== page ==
Oklahoma education board OKs safety plan, makes it optional
OKLAHOMA CITY (AP) – The Oklahoma State Board of Education approved a COVID-19 response plan on July 23 for actions local districts should take to slow the spread of coronavirus, but narrowly voted to make the plan optional instead of mandatory.
Developed in conjunction with the Oklahoma State Department of Health, the five-level plan outlines steps districts should take based on the number of confirmed positive coronavirus cases per capita in a county where the district is located.
State Superintendent Joy Hofmeister, who chairs the board, said she was disappointed in its decision to make the plan optional. Board members Carlisha Bradley and Kurt Bollenbach joined Hofmeister in voting to make the plan a requirement, but Brian Bobek, William Flanagan, Estela Hernandez and Jennifer Monies voted to make the plan optional for districts.
“Today’s vote is very disappointing and one that likely will stoke more concerns for teachers, parents and families with a new school year only weeks away,” Hofmeister said. “I believe it entirely appropriate that the State Board establish a floor of recommended and required protocols to ensure a safer environment for all in the school community – teachers, staff and students.”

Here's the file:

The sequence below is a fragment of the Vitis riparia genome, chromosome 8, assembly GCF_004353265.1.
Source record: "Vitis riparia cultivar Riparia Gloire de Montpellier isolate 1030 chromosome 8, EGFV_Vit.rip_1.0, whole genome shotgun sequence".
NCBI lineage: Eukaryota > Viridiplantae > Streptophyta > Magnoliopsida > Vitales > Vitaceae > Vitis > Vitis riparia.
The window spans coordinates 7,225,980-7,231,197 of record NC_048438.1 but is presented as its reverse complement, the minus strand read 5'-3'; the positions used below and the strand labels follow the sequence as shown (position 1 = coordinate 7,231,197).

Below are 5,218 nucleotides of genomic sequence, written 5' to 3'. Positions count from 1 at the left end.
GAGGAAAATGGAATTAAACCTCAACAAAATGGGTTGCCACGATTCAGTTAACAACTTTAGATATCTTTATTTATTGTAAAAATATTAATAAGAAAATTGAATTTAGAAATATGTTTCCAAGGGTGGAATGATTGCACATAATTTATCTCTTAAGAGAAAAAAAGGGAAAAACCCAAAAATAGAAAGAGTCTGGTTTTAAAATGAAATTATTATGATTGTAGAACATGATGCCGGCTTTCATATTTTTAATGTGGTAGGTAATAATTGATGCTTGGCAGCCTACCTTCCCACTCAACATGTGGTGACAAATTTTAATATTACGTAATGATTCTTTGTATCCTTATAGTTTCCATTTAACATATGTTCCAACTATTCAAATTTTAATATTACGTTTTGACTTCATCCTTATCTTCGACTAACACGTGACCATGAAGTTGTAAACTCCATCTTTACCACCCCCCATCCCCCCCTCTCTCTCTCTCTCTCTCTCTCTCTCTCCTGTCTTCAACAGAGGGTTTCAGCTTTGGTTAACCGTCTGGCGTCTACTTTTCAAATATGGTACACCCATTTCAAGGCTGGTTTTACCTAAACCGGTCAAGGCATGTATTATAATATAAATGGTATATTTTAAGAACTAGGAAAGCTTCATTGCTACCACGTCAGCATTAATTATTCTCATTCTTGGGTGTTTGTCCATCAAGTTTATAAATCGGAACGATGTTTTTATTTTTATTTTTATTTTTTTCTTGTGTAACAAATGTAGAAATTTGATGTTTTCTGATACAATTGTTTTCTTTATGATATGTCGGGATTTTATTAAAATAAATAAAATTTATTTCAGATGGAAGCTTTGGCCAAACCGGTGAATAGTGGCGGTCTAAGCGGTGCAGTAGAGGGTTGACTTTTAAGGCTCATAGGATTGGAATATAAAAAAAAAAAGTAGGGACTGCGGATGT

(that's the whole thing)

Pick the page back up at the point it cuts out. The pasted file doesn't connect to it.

Under the plan, if there were fewer than 1.43 cases per 100,000 residents, for example, wearing face coverings would only be a recommendation and schools would be expected to offer in-person instruction. Guidelines would become stricter as the number of cases rose. At the highest level, more than 50 cases per 100,000 residents, schools would be required to use distance learning and the use of buildings for extracurricular activities would be prohibited.
Hernandez said she believed too strongly in local control to require districts to follow the safety protocols.
“It’s about trusting our local boards,” she said. “I refuse to make a decision top down.”
Also on July 23, the Oklahoma Secondary Schools Association said fall sports, including football, are expected to start on time despite the virus.
OSSAA executive director David Jackson said the organization will be prepared to make contingency plans if the virus spikes, including shortening seasons or moving all sports to the spring.